I collected all my blue and partially blue coffee bags from my coffee bag storage for testing the new weaving technique. There were over 100 coffee bags and most of them were even the same width. The old Meiran Reilu coffee bags are a few millimeters narrower, but that didn’t matter in this technique, because the narrower bags can be woven around the top edge of the basket so that the end of the strip remains to be folded over the edge, and does not tighten in the middle when the it is too short.
In this weaving technique, the width of the coffee bag is divided into six parts and squares are woven with eight strips. The ends of the strips, the width of two strips, are left outside the square, which are used to connect the squares. In this basket, the strip width is 7,2 cm and there are a total of 302 strips.
The squares are laid out according to the picture above and the two adjacent squares are connected to each other with two strips that are the same width as the strips in the squares. The ends of the strips connecting the squares are braided together. This creates a woven surface consisting of 4×4 squares, 2×4 squares and 2×2 squares. And between these, a hole pattern is formed, which brings a funny different look to the otherwise usual braided surface.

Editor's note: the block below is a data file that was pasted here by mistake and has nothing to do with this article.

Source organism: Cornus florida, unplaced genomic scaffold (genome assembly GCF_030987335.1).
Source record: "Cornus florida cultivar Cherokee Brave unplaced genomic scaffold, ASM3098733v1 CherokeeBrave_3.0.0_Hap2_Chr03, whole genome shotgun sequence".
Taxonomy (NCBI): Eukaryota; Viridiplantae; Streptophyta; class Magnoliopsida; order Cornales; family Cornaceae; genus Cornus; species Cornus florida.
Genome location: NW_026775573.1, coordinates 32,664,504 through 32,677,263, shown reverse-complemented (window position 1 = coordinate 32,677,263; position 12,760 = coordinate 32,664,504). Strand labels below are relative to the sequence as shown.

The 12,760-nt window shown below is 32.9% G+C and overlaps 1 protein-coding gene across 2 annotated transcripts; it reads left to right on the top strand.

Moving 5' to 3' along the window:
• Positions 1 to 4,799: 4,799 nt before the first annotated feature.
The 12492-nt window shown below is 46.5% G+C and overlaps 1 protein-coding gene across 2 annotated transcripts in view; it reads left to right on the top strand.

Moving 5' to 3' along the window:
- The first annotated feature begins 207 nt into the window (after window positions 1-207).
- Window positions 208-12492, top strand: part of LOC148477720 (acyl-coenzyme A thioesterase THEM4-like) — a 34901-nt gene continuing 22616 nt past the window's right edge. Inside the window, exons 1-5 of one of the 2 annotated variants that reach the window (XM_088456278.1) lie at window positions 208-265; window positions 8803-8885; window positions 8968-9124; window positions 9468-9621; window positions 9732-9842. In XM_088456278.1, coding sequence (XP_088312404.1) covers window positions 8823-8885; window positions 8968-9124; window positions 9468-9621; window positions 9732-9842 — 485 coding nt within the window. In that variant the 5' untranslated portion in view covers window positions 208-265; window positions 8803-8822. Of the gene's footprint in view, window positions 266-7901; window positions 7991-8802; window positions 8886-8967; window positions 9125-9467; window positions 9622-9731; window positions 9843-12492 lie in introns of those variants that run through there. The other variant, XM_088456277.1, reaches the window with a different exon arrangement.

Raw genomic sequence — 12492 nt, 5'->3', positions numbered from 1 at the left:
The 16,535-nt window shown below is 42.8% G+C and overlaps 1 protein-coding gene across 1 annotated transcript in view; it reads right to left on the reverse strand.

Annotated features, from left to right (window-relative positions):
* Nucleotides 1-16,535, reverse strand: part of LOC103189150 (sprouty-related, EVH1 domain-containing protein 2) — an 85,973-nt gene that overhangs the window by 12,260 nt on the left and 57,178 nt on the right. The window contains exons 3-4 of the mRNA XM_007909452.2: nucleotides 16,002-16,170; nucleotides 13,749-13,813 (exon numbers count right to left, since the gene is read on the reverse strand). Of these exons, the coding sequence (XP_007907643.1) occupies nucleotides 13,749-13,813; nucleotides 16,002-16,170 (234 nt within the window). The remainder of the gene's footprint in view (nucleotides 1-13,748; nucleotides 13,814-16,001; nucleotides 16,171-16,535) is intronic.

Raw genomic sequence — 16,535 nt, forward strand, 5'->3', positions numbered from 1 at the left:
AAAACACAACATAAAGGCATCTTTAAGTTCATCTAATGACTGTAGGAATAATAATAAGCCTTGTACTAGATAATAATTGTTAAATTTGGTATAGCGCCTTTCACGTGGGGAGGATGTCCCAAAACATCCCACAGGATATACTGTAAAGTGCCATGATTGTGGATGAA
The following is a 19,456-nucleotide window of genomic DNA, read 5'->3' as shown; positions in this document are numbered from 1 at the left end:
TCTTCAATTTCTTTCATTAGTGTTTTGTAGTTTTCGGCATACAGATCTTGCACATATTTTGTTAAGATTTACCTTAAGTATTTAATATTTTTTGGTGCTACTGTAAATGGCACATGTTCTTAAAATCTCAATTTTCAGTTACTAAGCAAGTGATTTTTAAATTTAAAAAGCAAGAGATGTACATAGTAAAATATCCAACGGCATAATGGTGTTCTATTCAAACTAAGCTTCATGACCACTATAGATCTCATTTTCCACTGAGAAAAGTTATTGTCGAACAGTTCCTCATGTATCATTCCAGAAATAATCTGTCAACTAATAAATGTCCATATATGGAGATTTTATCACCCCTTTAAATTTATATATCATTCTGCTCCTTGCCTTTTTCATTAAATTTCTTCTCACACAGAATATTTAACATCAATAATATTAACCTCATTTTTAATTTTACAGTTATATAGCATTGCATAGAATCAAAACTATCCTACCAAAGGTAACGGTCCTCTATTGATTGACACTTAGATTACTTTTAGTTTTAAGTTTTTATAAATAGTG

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This basket consists of 26 woven squares. The bottom of the basket is 2×3 squares and the sides are two squares high. The size of the basket is approximately 30x32x48 cm.
A serrated edge is formed on the upper edge of the basket, which is finished by folding the ends of the strips to hide inside the basket. This technique does not require any kind of sewing or gluing for finishing, but the basket as a whole consists of just coffee bags. Of course, if you want, you can finish the edge of a basket that will be used harder, for example with rivets, so that the ends of the strips do not open. You can see the formation of the corners and the edge in the video below.